Stall Speed: At the risk of getting ahead of ourselves, Draghi announced a new round of Quantitative Easing and other measures to hurt savers and encourage risk-taking on June 5th. Since I am writing this section on that date, my first read of the announcements are that these are 1) policies to partially replenish QE initiated in 2011 and 2012 that is expiring later this and early next year and 2) more tinkering around the edges that at first glance will have minimal impact. Therefore, at this stage we will address his announcements in the next commentary when we have a better idea of their meaning. His announcements have been a month or so in coming and stems from declining inflation to about 0.5% annually (note the German inflation trend as a proxy for the Eurozone to the bottom right). The issues in Europe are similar to the ones here where the banks have no need of capital for growth (though many need capital to build buffers against losses associated with bad assets).
Economic growth remains sluggish and there are fewer and fewer places to purchase low-risk assets. Eurozone Q1 GDP growth was +0.2% for the quarter, half of the consensus view. Germany was the winner at +0.8% but Netherlands (-1.4%), France (0.0%) and Italy (-0.1%) dragged down the results on weaker household spending and corporate investment. Italy pushed forward with privatization plans, such as to float the state-owned shipbuilder by selling 49% for up to €700 million, though the firm will also raise an additional €600 million in capital. Spain announced a €6.3 billion stimulus package through lower corporate taxes and research and development spending. However, given the Prime Minister’s party’s poor showing in the recent EU elections, this move has been cynically written off as a publicity ploy. Spanish debt is slated to grow to over 100% of GDP by the end of this year and projected GDP growth is a token +1.0% for 2014. At least the costs of the debt are minimal as European sovereign debt costs remain at lows, with Ireland’s borrowing costs falling below the UK’s and Italy paid a record low on €7.5 billion issued at the end of May (average yield of 3.01% for its 10-year bonds).
European banks are also on the capital-raising path, with Italy’s Banco Popolare di Milano raising €500 million in equity and at least five other mid-sized Italian banks are slated to seek €10 billion in equity financing over the next few weeks. In fact, this year to date has hit a record €36 billion in equity issuance in front of the ECB’s asset quality review later this year. European banks’ bad loans rose 8.1% in 2013, reaching €1 trillion in impaired assets. There are questions about whether the €8 billion that Deutschebank raised in May will be enough to deal with its toxic debt and capital requirements. BNP Paribas is facing a €10 billion fine from US authorities for violating sanctions and money laundering associated with countries such as Iran, Sudan and Cuba. Besides the monetary penalty, the US government may suspend its ability to transact in US dollars, potentially crippling its US retail and wholesale operations. However, the matter is still under negotiation and given the importance of the bank to the French government, a political deal may be cut. In perhaps related news, the French government gave itself expanded powers to block the acquisition of French companies by foreign firms. No Alstom energy subsidiary for you, General Electric, unless BNP is left alone, n’est-ce pas? In the UK, Barclays Bank decided to cut the core of its fixed income/currency/commodities business by 7,000 people and put half of the unit’s assets (£90 billion) into a “bad bank” where these loans and investments will be allowed to expire. Another retreat into the “safer” world of traditional banking. Siemens outdid Barclays by announcing cuts of 11,600 jobs in addition to the 15,000 cut in a 2012 program. France’s Societe Generale took a €525 million asset hit from its Russian investments. In one of the bolder banking moves this year, it added to its exposure by buying the remaining outstanding shares in Rosbank, its Russian subsidiary, after the takeover of Crimea and the conflict in the Ukraine began. In Russian news, the country partially prepared for conflict with the US by selling $25 billion of its $125 billion US Treasury bond position. Someone understands hedging political risk. With some of the money, Russia bought 900,000 ounces of gold worth $1.2 billion in April. The news in Ukraine appears more focused on the recent gains that the Ukrainian government has made against the pro-Russian militias. And Putin has other demands for his attention as President of the Abkhazia region of Georgia that Russia took over in 2008 fled as demonstrators stormed and occupied the presidential administration and state television buildings. No tanks are rolling out, for now.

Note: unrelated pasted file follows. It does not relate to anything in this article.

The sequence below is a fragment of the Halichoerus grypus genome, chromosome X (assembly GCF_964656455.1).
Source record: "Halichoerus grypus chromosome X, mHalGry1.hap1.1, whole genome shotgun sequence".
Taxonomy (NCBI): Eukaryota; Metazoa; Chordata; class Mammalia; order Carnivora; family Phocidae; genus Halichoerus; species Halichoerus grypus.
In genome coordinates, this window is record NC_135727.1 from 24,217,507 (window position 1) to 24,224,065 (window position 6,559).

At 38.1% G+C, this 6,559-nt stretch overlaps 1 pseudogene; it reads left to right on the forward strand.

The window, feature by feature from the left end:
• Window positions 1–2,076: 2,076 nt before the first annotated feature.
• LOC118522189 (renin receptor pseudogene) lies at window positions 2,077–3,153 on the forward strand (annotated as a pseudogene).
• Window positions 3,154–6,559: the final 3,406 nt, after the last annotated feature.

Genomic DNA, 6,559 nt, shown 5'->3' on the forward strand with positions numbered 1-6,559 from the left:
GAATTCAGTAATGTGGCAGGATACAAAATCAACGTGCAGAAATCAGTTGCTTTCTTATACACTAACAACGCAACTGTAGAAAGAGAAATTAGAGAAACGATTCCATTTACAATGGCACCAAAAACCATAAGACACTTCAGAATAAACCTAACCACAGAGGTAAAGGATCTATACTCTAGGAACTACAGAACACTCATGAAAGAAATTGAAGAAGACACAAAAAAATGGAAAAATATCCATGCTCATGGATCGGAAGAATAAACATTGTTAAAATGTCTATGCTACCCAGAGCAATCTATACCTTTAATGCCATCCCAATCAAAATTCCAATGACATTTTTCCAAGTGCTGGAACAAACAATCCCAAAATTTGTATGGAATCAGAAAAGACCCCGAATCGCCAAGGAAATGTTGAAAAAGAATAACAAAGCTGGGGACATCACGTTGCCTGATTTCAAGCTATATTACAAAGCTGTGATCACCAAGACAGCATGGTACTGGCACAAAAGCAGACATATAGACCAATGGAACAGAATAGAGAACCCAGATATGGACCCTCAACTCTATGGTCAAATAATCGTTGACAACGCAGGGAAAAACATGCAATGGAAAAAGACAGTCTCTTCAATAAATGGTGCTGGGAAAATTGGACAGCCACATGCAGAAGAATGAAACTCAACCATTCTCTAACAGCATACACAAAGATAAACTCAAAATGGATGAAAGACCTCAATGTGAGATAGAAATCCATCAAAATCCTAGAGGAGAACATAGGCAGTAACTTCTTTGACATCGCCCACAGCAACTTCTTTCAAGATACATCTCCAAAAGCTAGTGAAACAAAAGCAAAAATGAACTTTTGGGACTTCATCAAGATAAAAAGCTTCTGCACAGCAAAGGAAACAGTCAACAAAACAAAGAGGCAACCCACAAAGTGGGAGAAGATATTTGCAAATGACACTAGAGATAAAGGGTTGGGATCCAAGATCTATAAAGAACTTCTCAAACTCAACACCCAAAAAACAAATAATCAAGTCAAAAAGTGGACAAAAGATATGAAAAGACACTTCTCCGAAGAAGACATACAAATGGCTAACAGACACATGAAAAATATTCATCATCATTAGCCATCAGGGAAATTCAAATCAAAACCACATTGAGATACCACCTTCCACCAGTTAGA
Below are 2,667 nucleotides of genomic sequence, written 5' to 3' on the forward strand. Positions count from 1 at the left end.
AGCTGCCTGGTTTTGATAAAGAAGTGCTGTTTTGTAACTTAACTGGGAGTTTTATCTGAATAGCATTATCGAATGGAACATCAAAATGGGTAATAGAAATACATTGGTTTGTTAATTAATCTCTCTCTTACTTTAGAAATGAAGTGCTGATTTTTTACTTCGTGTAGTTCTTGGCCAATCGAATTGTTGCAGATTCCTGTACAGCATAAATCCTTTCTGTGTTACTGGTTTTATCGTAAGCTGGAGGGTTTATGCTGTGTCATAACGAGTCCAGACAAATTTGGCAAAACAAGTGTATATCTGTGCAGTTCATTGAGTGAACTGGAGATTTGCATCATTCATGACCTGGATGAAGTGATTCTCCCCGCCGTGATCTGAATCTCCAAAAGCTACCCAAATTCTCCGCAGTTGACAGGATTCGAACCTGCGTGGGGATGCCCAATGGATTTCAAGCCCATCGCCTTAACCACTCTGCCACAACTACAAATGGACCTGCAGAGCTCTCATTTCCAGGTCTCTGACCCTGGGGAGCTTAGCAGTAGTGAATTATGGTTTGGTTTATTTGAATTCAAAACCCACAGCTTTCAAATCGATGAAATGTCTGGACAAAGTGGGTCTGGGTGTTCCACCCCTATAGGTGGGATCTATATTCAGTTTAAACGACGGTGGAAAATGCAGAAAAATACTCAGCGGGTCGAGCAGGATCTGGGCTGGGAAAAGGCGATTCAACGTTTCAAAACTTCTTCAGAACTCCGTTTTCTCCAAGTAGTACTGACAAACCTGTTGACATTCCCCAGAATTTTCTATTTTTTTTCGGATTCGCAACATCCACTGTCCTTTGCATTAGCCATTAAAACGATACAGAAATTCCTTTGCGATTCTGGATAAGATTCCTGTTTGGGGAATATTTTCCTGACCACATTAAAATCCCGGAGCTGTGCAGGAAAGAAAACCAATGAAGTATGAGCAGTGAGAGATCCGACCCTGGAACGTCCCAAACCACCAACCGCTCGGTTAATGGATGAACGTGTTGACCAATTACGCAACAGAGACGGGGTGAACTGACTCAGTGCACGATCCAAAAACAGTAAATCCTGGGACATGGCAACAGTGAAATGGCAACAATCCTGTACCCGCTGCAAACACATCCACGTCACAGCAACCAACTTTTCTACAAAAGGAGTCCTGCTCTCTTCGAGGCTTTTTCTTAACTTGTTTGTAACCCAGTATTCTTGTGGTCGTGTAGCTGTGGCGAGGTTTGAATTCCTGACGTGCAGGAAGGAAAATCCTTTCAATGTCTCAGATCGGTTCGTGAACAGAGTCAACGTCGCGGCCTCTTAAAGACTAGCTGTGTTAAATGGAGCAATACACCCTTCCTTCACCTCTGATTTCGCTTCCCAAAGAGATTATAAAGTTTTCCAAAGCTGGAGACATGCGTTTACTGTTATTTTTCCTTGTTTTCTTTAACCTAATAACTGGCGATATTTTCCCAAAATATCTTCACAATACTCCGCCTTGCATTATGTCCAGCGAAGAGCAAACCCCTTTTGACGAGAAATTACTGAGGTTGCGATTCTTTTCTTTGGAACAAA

The Mask is Slipping: On the face of it, there appears to be much strength in Asia. China is flexing its military muscles against Vietnam and economic muscles with the Sino-Russian $400 billion natural gas deal. On the other hand, Vietnamese rioted against Chinese factories, burning fifteen of them to the ground and damaging others, killing one Chinese employee. Also, the natural gas deal left a number of open issues, such as $75 billion in infrastructure build-out and that deliveries cannot start until 2018 or 2019. A lot can happen in the world between now and then. Chinese manufacturing is slightly expanding at 50.8 per the official purchasing managers’ index, though the HSBC alternative still has a contraction with their 49.7 reading. Property sales have fallen off at -7.8% for the first four months of 2014 versus the same period last year. With 23% of GDP related to construction, this is not a good sign. The shadow banking system also is very real estate development entwined so problems in construction metastasize into banking. Perhaps those Chinese Army hackers downloaded a real estate bubble virus by mistake.